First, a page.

Crohns Disease Assessment Improvement

Crohns Disease is heading towards having improved ways to assess improvement.

There are 2 researchers, Robiël Naziroglu and Frans Vos, who have developed a new method for improving the assessment of MRI images while reviewing patients with Crohn’s Disease.  They anticipate that in time, this will enable a more specific monitoring and treatment of crohns. Naziroglu intends to take his doctorate on this subject at TU Delft on Monday 21 November, 2016.

Crohn’s disease is known to be a chronic inflammatory disease of the gut that is found in many diverse people in the Western world.  The disease is known to have periods of time when the condition alternates between active and less active phases.

‘This means that it is crucial to determine the activity level as well as the presence of the disease. Crohns Disease activity can be divided into different score levels, and every score level has a different treatment plan. This so-called grading of the Crohn’s disease activity is therefore important for monitoring the progression of the disease and for determining the treatment strategy and whether it is working,’ says Naziroglu.

Naziroglu continues ….. ‘Ideally, such a score for disease activity would be objective, reproducible, quantitative, non-invasive and complete. Unfortunately, however, less than perfect scoring systems are still being used at present, based on MRI and endoscopy, among other things. The aim of the VIGOR++ project, of which my research formed a part, was to develop a better scoring system by looking at both manually and automatically obtained MRI measurements.’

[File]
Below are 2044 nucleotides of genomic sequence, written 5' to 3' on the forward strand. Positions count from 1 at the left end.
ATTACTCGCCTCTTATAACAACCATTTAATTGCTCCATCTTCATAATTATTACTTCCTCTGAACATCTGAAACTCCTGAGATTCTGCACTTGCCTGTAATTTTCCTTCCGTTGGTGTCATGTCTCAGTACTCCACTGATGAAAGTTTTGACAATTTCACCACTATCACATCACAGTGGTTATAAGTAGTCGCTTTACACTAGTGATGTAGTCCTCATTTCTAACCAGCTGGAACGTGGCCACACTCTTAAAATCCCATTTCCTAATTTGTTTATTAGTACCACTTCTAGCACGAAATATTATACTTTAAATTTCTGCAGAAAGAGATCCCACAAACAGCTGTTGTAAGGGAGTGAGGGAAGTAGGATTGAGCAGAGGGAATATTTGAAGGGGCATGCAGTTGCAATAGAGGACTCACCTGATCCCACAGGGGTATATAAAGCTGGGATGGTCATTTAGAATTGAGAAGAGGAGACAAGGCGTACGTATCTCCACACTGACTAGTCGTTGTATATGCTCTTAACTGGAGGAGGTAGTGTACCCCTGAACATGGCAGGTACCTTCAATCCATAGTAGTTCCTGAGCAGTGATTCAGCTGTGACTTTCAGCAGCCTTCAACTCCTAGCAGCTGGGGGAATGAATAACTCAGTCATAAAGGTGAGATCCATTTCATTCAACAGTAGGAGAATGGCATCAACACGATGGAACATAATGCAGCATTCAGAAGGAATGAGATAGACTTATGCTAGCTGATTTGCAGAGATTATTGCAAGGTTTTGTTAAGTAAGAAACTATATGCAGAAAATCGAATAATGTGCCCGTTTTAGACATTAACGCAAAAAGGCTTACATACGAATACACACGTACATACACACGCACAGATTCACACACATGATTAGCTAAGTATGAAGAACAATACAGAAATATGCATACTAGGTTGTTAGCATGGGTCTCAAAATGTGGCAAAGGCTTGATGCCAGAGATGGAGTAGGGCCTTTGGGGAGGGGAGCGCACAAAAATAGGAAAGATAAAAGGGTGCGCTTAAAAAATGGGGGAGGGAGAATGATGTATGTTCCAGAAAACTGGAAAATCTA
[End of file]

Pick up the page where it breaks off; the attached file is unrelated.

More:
He says that this has proved to be a challenge.

‘That’s because the intestines are relatively complex, including in a geometric sense.’, he says. ‘The segmentation (division) of the intestinal wall is a crucial step in being able to identify the disease automatically from Crohn’s activity on MRI images, but it’s therefore tricky. So I developed an algorithm that is able to handle the complexity of the intestines well, by using prior knowledge of the content of the intestines and of knowledge of the surrounding anatomy.’

Crohn’s Disease Testing

Naziroglu’s method was developed using images from 27 patients with Crohn’s disease and subsequently tested on 120 patients.

‘Our semi-automatic method allows us to obtain very reproducible outlines and thickness measurements of actively diseased parts of the . With the VIGOR++ system, a method was also developed to score and validate disease activity using endoscopy. As well as this, the system was compared with other state-of-the-art MRI scoring systems and was shown to be performing well: the reproducibility proved to be significantly higher.’

Hospital Involvement in Crohns Disease Testing

Naziroglu worked closely with doctors for his research. This included the Academic Medical Center (AMC) in Amsterdam.

It is still unclear as to the extent to which, and how often, his method will be used in the medical world.

‘The method will certainly have to be tested further and developed before it can be used in practice on a large scale, and adjustments will need to be made, but I think that this new method is very promising,’ he says.

Information is provided by Delft University of Technology